I’m also seeing a new, curious breed in here; the delusional move-up (within Mammoth) buyer. There’s always been some of this but I seem to have come-across more than my share in the past month. But right now they appear especially indignant (and unrealistic) about the valuation of the property they want to sell and the valuation of the property they want to purchase. It is almost comedy. Do they think they are such geniuses to be able to sell high and buy low within a short time frame??
Some believe their strategy even to the point that they will ultimately increase (dramatically) their total transaction costs in the move. Let me tell you; the key to “moving up” here in Mammoth is to find the RIGHT property that meets your needs and desires in a quality location (and learning and heeding the lessons from your existing property). Keeping the total costs efficient is a distant second. The best properties/opportunities aren’t always available, and the past has created many shoulda-woulda-coulda buyers.
The REO sale of 73 Dorrance for $363,000. This duplex is in the heart of the Sierra Valley subdivisions (aka “the Ghetto”). The property was neglected and is going to need considerable rehabilitation. The property was originally listed at some ridiculously high price based on a BPO (broker price opinion) completed by some ignorant agent in Mammoth. But eventually “the market spoke” and the price/value was discovered.
One of the things I gleaned out of this process is that a duplex in Mammoth offers more than “investment” value for many buyers. Buyers will pay far more than a pure “numbers” value for a property like this because it offers an appealing opportunity to have a second home/crashpad and an income stream and a “caretaker” on their property all in one.
The sale of MeadowRidge #37 for $600,000. This 3 bedroom + loft / 3 bath condo is on the bluff at this complex and has an jaw dropping panoramic view. Units in the same project of the 2 bedroom + loft floorplan can be purchased for less than $300K. That means a buyer paid $300K for the view and a extra bedroom/ bath. In the ’80’s and ’90’s we used to think big views added $5-10K in value. Not today.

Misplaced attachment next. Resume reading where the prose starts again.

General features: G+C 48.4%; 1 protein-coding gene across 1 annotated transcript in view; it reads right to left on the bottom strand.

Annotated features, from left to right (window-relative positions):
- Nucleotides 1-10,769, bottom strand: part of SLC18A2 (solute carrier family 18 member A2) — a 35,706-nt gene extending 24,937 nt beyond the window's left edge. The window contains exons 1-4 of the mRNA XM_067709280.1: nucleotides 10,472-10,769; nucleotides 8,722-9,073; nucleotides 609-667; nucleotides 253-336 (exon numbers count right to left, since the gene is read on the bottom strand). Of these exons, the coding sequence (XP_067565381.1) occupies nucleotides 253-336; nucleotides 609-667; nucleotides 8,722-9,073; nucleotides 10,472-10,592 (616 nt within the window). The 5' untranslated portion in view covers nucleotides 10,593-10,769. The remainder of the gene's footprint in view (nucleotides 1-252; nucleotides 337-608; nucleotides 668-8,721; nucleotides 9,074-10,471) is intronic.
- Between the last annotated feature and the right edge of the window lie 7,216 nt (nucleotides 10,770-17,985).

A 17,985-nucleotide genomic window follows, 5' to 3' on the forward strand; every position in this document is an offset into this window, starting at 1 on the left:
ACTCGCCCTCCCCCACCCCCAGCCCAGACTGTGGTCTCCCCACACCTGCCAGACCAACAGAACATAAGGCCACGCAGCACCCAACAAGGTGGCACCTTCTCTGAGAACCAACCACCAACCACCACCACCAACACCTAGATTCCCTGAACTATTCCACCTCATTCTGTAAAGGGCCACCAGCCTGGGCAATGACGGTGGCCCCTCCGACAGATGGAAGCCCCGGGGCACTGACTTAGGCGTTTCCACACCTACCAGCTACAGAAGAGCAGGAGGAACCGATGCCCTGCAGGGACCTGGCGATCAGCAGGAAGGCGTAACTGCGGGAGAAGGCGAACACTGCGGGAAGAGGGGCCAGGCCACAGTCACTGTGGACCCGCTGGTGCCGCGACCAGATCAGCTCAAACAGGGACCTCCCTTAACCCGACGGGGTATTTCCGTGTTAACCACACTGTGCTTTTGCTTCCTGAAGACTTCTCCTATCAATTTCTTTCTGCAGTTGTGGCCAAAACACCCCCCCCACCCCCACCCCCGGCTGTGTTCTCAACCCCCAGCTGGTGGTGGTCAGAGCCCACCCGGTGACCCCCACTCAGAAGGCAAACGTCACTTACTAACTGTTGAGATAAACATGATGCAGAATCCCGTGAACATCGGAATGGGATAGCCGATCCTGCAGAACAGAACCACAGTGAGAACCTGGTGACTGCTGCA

The sale of Stonegate #8 for $945,000. This is one of the 3 + loft and den floorplan units (the smaller floorplan). This is the last of the Stonegate developer “related” units on the market. The same floorplan sold for $1,850,000 in April of 2008. Somebody should tell them (the Association) to take the broker’s ratty old sales sign off the property, it de-values the property.
Other Real Estate News
News reports from this week announce the potential settlement between between government agencies and the public/private partnership operating the fish hatchery at Conway Ranch. RE/MAX of Mammoth represented the owners/sellers of the old Conway Ranch development property (north west of Mono lake) many years ago. Ultimately the property was purchased for conservation purposes. Later, Mono County formed a public/private partnership with Tim Alpers, et al. of Alpers trout farm to establish a fish hatchery at Wilson Creek on the property.
With State fish hatchery funding and performance waning, this was a brilliant opportunity to raise and stock trophy trout in the waters of Mono County and Mammoth Lakes. Trout fishing is a critical component of summer tourism, and the better the fishing, the better the tourism. But then government agencies and attorneys (among others) got involved and… Tim Alpers left the partnership but did get himself re-elected as a County Supervisor. Now it looks like these plans can get back on track. With this operation in place, the already famous Mammoth and Mono fishery has the opportunity to become truly world renown in spite of CA DFGs stumbling.
Also in the news, there is a push to re-name one of the major streets (either Minaret or Meridian) in Mammoth after Dave McCoy. Sounds good to me. But I have to laugh… we already have Rusty Lane…
Back in 1990 I was doing business with Stan Hudec who developed many of the old subdivisions in Mammoth. And he had some great stories. According to Stan, they were grading the road that is now Rusty Lane and the grader driver had a golden retriever named Rusty. Apparently the dog was killed in an accident on the site so they buried him right there and named the street Rusty Lane. So for now the street remains named after a dead dog. Mr. Hudec also told me that Mala Ulice (in the same subdivision) is Czechoslovakian for “short street.” Now there’s a street we should re-name…
Thanks for reading!
** Closed sales data is compiled from in-house files and public records.